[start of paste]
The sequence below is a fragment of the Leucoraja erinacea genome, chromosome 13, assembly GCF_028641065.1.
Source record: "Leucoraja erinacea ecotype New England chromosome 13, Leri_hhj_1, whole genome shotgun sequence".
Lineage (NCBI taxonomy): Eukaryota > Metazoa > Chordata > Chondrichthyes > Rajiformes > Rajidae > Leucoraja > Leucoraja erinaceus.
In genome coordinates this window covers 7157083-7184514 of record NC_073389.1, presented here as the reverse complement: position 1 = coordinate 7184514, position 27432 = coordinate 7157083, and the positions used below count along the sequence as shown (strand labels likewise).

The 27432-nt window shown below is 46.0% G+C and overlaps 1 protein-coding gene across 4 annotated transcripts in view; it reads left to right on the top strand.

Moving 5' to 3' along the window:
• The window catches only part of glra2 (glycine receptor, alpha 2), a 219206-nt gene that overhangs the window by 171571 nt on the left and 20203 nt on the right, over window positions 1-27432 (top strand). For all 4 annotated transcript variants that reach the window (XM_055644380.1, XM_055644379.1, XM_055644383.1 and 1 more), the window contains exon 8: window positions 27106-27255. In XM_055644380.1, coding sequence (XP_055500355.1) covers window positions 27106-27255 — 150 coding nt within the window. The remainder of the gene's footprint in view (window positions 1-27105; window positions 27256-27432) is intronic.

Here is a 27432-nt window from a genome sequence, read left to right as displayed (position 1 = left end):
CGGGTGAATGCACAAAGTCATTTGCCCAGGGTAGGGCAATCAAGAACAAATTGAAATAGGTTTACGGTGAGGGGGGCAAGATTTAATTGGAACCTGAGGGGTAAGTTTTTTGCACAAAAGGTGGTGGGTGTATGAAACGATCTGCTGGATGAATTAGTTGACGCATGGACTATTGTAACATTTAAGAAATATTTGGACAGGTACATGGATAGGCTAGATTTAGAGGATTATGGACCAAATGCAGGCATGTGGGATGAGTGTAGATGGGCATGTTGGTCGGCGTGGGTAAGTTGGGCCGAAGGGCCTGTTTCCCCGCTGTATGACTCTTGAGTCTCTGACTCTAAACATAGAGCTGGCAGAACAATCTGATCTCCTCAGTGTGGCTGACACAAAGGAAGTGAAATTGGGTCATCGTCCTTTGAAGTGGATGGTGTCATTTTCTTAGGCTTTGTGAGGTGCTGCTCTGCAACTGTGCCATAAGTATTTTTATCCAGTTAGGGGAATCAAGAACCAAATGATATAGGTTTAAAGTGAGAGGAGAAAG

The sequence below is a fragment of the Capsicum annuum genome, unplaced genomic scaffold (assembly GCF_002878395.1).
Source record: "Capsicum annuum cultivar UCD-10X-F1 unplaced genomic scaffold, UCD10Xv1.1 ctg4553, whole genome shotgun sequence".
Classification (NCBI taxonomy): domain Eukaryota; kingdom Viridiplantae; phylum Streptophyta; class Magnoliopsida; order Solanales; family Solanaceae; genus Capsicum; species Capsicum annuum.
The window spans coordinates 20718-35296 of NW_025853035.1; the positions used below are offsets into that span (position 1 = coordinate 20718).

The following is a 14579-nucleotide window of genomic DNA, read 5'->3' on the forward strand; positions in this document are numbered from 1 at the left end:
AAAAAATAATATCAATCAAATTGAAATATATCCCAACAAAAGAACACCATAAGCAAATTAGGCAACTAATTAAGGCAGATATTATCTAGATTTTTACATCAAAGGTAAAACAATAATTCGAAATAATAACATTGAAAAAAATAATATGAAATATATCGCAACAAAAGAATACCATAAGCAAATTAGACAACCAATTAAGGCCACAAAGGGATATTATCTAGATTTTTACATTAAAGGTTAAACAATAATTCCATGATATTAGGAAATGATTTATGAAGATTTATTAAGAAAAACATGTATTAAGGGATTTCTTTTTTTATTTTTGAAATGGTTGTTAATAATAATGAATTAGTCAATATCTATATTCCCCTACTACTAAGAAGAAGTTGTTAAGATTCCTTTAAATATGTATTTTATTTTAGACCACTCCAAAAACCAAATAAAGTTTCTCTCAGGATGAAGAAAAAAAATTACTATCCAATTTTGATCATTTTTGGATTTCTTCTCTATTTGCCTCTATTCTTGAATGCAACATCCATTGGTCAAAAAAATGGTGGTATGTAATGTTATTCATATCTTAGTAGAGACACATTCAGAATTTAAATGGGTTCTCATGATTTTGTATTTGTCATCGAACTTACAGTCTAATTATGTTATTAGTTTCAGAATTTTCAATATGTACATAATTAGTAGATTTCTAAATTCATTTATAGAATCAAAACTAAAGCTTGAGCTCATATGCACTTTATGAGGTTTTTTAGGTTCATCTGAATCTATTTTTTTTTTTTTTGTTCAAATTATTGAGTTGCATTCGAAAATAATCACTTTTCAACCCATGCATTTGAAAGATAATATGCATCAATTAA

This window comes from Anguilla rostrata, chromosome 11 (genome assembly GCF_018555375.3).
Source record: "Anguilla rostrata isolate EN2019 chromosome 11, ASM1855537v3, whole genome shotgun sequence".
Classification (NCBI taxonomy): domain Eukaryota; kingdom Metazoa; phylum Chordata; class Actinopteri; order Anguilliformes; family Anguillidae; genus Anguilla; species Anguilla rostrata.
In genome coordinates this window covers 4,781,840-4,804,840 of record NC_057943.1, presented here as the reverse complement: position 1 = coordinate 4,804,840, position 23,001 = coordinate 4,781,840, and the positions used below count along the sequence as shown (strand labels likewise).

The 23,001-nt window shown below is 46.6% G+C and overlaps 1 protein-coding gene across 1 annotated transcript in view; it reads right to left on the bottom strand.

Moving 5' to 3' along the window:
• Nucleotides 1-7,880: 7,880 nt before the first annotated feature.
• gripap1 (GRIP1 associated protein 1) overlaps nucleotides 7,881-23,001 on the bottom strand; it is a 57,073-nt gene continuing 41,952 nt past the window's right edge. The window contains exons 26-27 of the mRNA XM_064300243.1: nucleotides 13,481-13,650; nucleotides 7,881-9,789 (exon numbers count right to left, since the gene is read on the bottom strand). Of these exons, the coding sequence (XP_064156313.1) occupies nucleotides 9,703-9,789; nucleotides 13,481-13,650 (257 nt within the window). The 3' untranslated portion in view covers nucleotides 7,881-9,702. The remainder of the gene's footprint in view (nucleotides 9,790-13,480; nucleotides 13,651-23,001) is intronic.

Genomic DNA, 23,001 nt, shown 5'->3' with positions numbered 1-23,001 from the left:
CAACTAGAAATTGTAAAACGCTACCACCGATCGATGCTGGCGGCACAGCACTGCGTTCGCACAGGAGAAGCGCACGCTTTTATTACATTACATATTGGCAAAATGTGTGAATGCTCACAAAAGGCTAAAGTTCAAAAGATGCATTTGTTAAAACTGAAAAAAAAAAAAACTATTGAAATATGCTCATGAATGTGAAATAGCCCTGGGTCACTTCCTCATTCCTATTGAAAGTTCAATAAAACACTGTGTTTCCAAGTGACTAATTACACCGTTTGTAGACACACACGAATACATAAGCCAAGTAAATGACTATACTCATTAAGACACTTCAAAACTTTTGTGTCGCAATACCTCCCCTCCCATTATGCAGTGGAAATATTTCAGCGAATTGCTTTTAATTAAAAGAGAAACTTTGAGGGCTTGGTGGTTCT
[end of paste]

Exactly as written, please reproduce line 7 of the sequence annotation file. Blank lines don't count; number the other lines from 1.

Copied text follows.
• The window catches only part of glra2 (glycine receptor, alpha 2), a 219206-nt gene that overhangs the window by 171571 nt on the left and 20203 nt on the right, over window positions 1-27432 (top strand). For all 4 annotated transcript variants that reach the window (XM_055644380.1, XM_055644379.1, XM_055644383.1 and 1 more), the window contains exon 8: window positions 27106-27255. In XM_055644380.1, coding sequence (XP_055500355.1) covers window positions 27106-27255 — 150 coding nt within the window. The remainder of the gene's footprint in view (window positions 1-27105; window positions 27256-27432) is intronic.